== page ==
Doctors have made progress over the last five decades in keeping heart failure patients alive and preventing the life-threatening condition, at least in women, a new study shows.
While new drugs have been shown to improve survival, the research reported in Thursday's New England Journal of Medicine is the first population-based evidence that people are living longer with the disease.
About 4.8 million people have heart failure, which occurs when a weakened heart cannot pump blood efficiently through the body. It mostly afflicts the elderly and is thought to be on the rise because of the aging of the U.S. population. It contributes to about 287,200 deaths a year.
Analyzing 50 years of data from the Framingham Heart Study, the researchers found the number of new cases in women had dropped by about one-third. But there was no change for men.
They also concluded that survival improved for men and women, with the risk of dying after developing heart failure falling about one-third since the 1950s.
Despite the improvements, "we still do have to appreciate that this is a highly lethal condition," said Dr. Daniel Levy, director of the government-funded Framingham study, which has been tracking residents of the Boston suburb since 1948.
"We think it is most likely that improvements in treatment are reducing the number of people with new heart failure and prolonging survival," said Levy.
The study of 10,317 people compared death rates from heart failure for 1950-69 with the next three decades. A total of 1,075 developed heart failure and they were followed for 10 years. The researchers calculated that the risk of death fell by about one-third.
In the 1990s, 59 percent of the men had died within five years, a drop from 70 percent in the earlier period. For women, the five-year death rate dropped to 45 percent from 57 percent.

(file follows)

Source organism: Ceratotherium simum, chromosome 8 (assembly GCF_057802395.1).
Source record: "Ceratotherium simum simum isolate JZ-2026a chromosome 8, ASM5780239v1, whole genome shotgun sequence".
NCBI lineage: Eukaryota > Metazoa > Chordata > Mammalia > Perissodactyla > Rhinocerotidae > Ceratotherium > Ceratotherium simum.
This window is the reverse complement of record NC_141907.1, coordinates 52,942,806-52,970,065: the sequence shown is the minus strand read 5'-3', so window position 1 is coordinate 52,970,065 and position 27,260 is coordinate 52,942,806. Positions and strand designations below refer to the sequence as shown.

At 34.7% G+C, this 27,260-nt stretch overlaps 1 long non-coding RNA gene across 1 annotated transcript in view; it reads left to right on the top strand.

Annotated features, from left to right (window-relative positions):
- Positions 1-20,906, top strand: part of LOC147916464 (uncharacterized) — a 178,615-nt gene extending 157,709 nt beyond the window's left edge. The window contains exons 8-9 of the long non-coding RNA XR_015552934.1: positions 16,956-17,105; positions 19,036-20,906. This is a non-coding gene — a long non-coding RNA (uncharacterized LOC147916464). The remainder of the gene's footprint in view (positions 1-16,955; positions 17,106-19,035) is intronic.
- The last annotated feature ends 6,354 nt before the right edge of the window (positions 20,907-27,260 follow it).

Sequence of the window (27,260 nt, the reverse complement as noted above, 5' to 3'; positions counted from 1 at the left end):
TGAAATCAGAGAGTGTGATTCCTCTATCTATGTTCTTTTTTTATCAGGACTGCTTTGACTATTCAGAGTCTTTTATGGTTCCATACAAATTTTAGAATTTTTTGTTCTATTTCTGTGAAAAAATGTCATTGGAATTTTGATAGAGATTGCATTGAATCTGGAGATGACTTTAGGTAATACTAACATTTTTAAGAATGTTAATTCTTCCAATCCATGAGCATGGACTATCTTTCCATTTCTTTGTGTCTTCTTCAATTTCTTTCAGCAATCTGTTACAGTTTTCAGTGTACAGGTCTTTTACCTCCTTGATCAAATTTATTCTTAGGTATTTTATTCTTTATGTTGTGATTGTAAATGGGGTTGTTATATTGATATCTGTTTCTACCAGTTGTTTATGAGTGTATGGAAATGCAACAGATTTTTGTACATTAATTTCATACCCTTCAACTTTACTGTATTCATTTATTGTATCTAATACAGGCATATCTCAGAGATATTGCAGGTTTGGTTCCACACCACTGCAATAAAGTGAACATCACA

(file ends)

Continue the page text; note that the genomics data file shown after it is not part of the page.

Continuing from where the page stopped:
"It's not a huge change. But it's the first time that such a study has showed our treatments are impacting on the survival of patients," said Dr. Margaret M. Redfield of the Mayo Clinic, who was not involved in the study.
The researchers suspect the number of new cases for men remained unchanged because of gender differences in the causes of heart failure. Treatment has improved vastly for high blood pressure, a prominent cause for women. More people are surviving heart attacks, a main cause for men, and the damage to their heart makes them vulnerable to heart failure, Levy said.
A second study in the journal suggests that a widely used medication for heart failure, digoxin, a type of digitalis, could be dangerous for women.
Researchers at Yale University looked at data from an earlier study to see if digoxin affected men and women differently. That study determined that digoxin, which has been used for centuries and makes the heart contract more forcefully, did not reduce deaths overall but did result in less hospitalization.
Researcher Dr. Harlan Krumholz said they were surprised to find that women in the study who took digoxin died more frequently (33 percent) than women who took a dummy pill (29 percent). They calculated that digoxin increased the risk of death in women by 23 percent. There was no difference in the death rate among men.
Acknowledging their study was not conclusive, Krumholz said: "This analysis raises the possibility that digoxin may, in fact, be harming women."
More than 25 million prescriptions for digoxin are filled in the United States each year, many of them for heart failure, according to researchers.
Dr. Mihai Gheorghiade of Northwestern Memorial Hospital said doctors might want to consider lower doses for women but they shouldn't stop using what he considers a good, inexpensive drug.
Added Dr. Sidney Smith, chief science officer of the American Heart Association: "A study like this raises some questions, but I think we need more information before we would just say out of hand that some women might not benefit," he said.
On the Net:
New England Journal: http://nejm.org
American Heart Association: http://www.americanheart.org